A Few Quick Questions With… Anne Dolleri

Earlier, I posted my thoughts about Anne Dolleri’s debut, Anbatar: Legacy of the Blood Guard. Now, she’s generously agreed to this brief Q&A. I enjoyed her responses to the questions and the opportunity to get to know her a bit better, I hope you do, too.

Tell us about your road to publication—was your plan/dream always to become a novelist and your education/other jobs were just to get you to this point, or was this a later-in-life desire?
I started writing when I was 13 years old. I never really did it with the intention to become a novelist. I was just thrilled about stories, about those beautiful things you could experience in the eternity of your own mind. Even today I consider myself as an amateur. Writing is a beautiful hobby and as weird as it sounds but I never want to make it a day job. I guess that would just rob it of it’s magic. I am a skilled gardener which on the first look might seem like something completely different, but really the fresh air and the hard work inspire me a lot.
I don’t want to ask “where do you get your ideas?” But out of all the ideas floating around in your head, why’d you latch onto this one—what was it about these characters, this idea that drove you to commit months/years to it?
I don’t really have a lot of ideas floating around. My ideas are born from the characters that occupy my mind. Nareth was actually my first book character I ever created. The first story I told was his and somehow there was this world growing around him. This sounds quite vague, I know, but sometimes I got the impression that writing is a mystery to the author even more than to the reader.

Well what made me spent that much time with this book? It’s the unbearable feeling of untold stories. It’s the feeling most of us have when our favorite series seasons finale has aired and ended with the worst cliffhanger you can imagine. You’ll just have to keep going until the story is told. I got my people in my head. And they got their story. And the story needs to be told.

I loved your use of Nareth;s dog and horse. Sure, as with 99% of all books, more of the dog would’ve helped. Was that a conscious choice or just something that happened along the way? [Note: I forgot I asked this question when I wrote about that in my post. I don’t mean to harp on the point, it just happened]
That is a really hard question. As a war horse Alahar has his purpose of course but I can’t recall having planned to create him. The same counts for Revo, who is Nareths dog. I do like having animals in rather descriptive episodes of a book (like journeys) so my character is capable of interacting with something. So you can say in retrospective Revo is a beloved unexpected helper, who does a great job in those scenes. But like Alahar this wasn’t a conscious decision, more a very happy coincidence. Of course I do have a thing for animals, so I guess it would be harder for me to write a book without animals in it.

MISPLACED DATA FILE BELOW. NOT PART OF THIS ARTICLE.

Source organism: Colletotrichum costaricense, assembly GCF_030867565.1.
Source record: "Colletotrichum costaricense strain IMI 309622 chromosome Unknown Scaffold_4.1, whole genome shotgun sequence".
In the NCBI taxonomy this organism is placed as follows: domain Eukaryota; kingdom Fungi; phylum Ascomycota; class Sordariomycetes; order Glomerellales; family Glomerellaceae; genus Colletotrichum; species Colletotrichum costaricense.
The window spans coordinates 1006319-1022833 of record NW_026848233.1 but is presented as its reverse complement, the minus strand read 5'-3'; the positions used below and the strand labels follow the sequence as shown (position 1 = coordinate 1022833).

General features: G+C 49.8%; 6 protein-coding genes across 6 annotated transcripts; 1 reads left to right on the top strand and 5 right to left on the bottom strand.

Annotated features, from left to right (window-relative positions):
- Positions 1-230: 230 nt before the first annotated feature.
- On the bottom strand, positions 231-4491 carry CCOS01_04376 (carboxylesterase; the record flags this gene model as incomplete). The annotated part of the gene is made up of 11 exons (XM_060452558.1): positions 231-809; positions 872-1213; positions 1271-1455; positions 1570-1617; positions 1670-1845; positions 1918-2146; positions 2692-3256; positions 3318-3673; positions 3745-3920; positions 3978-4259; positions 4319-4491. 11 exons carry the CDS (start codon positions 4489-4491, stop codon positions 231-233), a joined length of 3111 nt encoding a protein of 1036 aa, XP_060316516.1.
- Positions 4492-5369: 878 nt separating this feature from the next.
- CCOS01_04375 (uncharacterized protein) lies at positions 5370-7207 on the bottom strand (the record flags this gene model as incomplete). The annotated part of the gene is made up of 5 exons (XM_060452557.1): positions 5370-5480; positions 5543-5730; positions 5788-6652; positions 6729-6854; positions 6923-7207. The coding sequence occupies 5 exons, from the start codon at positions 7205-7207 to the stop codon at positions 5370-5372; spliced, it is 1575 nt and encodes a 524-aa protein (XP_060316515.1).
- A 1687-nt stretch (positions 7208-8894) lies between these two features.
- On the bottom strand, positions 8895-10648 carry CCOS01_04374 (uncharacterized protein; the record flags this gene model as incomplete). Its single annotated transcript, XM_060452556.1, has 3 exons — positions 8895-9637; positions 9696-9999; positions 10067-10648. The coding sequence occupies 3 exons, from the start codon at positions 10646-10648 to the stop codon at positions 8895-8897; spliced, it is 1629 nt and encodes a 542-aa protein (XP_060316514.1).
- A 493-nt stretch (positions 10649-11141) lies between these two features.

Similarly, I loved Keni. Without spoiling anything, what can you tell readers about him? Where did the idea to include him come from—not just to include him, but to use him so often?
When Nareth enters Anbatar for the first time I needed someone he could talk to. As a stranger and even more so an enemy to the people of the North it needed to be someone he could risk talking to. Who could be better for that than a boy, who is experiencing the poverty of Anbatar every day while he’s roaming the streets for food. So at first Keni was only planned as Nareths first contact. But the naughty little thief turned out to be a great counterpart for Nareths soldier-like disciplined attitude. And to be honest Nareth grew very fond of the little guy. So he found his way into the story, and turned out to be an awesome character who finds his way from the beginning of the book until the very last chapter.
Who are some of your major influences? (whether or not you think those influences can be seen in your work—you know they’re there)
Of course most of us authors insist on being a unique sparkling unicorn but to be honest the stories of Terry Goodkind (The Sword of Truth), Kristen Britain (The Green Rider Series) and Naomi Novik (Temeraire) had a huge impact on me. What might be seen in my own work from these books is the very character based writing. I am telling my story through the eyes of my main character. And I believe this is what I adapted from the writers above.
What’s next for Anne Dolleri, author (if you know)?
I wish I had an idea. Considering that I am a self-published author and not a native english writer, it’ll definitely take some time until there will be something new to read from me. I had planned to continue Nareth’s story but until it is written, published, translated, edited and published in english, many month will pass I’m afraid.
Thanks for your time—and thanks for Anbatar: Legacy of the Blood Guard, I enjoyed it, and hope you have plenty of success with it.
Thanks for the interview, thanks for reading it, I am glad you enjoyed your time in Anbatar.

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